SPG Book Reviews - Gardening Naturally
Reviewed by: Noelle Chorney
"Chemical-free" and "natural" are constant buzzwords in the contemporary gardening scene. If you've ever wondered whether there are practical, chemical-free solutions that will work in our Prairie climate, you will appreciate the information provided by Prairie gardening experts Sara Williams and Hugh Skinner in "Gardening Naturally."
The authors make a compelling case for reducing chemical use in gardens and outline the fundamental principles of a chemical-free garden: namely to grow healthy plants that can resist pests and diseases. Keeping your plants well fed and watered, rotating your plants, and maintaining a high level of diversity are all addressed.
The remainder of the book is broken into plant types: lawn, vegetables, flowers, and trees, with a useful diagnostic chart for each section, with several suggestions for control, ranging from 'less toxic' to entirely chemical-free alternatives. This format allows gardeners to make their own pest and disease control decisions according to their comfort level with chemicals and their level of commitment to natural gardening.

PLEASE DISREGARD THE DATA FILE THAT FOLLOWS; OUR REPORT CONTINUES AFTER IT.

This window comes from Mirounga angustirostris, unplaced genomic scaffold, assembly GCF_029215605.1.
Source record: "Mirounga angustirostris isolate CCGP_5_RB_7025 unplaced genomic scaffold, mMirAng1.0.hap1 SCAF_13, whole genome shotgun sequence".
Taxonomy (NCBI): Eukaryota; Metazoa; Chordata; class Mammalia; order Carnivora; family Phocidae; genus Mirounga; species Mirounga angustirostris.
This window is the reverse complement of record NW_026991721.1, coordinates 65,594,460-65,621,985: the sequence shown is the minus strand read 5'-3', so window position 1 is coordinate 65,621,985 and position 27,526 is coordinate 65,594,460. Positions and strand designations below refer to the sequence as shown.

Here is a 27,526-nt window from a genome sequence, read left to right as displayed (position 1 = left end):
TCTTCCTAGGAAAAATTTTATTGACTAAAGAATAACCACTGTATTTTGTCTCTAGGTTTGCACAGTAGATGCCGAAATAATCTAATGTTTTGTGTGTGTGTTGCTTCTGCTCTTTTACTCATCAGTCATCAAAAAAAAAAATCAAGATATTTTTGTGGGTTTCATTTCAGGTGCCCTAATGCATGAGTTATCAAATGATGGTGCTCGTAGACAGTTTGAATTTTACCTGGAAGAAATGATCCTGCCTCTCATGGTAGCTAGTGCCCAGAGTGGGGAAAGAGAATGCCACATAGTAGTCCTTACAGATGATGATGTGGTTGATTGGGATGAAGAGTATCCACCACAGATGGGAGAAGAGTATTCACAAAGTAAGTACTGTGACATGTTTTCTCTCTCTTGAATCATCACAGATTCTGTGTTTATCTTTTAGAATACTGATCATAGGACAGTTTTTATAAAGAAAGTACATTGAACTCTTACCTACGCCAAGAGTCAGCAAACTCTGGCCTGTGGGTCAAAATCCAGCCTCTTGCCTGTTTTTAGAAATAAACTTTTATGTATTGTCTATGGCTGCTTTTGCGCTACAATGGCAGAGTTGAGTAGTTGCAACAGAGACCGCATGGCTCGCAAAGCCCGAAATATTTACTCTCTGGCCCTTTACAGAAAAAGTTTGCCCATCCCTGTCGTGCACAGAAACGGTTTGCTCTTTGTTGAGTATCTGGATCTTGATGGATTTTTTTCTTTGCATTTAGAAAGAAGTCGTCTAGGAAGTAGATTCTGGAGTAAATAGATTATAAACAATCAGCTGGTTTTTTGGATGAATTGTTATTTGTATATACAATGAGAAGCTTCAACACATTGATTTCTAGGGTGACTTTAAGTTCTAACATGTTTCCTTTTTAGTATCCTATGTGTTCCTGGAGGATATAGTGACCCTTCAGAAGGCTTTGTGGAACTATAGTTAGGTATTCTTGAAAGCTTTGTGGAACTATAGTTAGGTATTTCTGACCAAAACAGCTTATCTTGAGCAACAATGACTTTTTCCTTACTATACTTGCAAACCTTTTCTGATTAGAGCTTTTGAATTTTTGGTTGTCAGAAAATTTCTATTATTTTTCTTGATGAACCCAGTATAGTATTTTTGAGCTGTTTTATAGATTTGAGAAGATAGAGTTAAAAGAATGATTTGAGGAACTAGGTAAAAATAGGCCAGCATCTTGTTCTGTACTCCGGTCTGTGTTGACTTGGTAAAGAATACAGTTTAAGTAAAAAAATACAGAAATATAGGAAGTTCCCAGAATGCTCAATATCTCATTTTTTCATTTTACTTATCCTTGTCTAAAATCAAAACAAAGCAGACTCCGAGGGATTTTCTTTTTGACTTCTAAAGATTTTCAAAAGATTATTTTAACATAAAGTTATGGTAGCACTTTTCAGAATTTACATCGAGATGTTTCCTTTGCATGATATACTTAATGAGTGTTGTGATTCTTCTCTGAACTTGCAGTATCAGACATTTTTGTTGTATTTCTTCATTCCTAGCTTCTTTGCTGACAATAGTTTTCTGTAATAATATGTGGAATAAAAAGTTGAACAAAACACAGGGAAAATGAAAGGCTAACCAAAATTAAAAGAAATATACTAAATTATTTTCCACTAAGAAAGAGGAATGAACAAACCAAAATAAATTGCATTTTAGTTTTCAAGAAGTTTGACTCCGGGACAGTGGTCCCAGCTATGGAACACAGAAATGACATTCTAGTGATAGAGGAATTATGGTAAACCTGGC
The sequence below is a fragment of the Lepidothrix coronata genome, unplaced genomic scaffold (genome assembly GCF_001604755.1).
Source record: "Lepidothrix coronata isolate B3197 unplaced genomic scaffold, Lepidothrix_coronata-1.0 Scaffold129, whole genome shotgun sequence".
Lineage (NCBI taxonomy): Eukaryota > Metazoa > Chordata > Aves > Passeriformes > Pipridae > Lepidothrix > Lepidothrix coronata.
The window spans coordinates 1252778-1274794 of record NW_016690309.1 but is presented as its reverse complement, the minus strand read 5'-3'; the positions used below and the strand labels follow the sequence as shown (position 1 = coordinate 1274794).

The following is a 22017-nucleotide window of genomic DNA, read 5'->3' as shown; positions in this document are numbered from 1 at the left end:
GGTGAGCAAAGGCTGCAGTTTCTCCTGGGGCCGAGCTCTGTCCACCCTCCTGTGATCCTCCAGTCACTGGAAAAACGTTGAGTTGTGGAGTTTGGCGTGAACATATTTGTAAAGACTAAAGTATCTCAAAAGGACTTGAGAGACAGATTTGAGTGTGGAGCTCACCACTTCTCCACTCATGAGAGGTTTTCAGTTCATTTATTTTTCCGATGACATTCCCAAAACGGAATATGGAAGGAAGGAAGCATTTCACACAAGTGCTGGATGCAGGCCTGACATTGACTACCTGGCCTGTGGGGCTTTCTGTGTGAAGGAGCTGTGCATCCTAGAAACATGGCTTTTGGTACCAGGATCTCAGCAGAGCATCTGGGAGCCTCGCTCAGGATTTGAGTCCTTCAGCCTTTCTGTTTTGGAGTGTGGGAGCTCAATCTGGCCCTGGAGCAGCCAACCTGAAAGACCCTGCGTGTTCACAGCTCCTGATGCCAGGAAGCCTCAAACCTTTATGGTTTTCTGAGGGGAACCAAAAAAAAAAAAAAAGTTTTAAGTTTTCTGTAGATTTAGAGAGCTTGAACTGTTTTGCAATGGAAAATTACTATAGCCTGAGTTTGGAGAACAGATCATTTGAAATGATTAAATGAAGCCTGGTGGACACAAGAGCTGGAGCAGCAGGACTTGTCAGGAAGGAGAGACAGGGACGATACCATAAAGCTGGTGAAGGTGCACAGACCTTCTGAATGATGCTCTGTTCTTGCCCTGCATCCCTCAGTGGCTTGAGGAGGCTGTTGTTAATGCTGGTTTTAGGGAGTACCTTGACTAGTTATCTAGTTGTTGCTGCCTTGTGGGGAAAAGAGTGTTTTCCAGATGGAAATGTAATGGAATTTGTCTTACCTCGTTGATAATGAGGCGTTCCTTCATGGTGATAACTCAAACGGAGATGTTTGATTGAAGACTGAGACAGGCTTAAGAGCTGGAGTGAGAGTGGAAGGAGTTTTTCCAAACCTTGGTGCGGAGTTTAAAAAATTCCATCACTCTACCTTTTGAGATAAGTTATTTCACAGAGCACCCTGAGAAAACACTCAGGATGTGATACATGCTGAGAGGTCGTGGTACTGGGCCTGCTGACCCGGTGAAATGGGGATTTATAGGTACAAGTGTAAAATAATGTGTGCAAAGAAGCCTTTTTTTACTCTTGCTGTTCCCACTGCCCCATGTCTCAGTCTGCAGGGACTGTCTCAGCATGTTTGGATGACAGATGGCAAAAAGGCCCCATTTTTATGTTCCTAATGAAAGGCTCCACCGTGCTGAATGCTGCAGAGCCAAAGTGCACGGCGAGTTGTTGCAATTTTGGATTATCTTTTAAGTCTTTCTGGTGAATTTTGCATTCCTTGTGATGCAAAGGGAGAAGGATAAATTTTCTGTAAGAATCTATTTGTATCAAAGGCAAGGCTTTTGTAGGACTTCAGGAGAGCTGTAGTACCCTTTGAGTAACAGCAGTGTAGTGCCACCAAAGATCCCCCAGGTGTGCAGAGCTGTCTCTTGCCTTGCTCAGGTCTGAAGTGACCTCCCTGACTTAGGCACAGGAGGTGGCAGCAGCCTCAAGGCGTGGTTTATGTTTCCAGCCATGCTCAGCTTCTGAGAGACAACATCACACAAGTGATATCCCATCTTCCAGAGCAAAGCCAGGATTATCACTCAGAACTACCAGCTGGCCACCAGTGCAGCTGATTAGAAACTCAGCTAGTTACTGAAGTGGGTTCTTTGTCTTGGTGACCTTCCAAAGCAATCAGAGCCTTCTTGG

While it was a bit disconcerting to see all of the potential pests and diseases that can befall a garden, the authors make up for it by offering an arsenal of non-toxic weapons (and the assurance that many of the pests and diseases are unlikely to surface more than once in your gardening lifetime) with which to fight them.
Besides the useful information on insects and diseases in each section, which on its own makes this book a must-have for Prairie gardeners, there are several excellent references. A good example is the list of recommended vegetable cultivars, as tested by the University of Saskatchewan horticulture lab. Gardeners will enjoy that much of the trial and error work involved in gardening has been done for them.
Gardening Naturally is sure to become a well-thumbed resource in any Prairie gardener's library.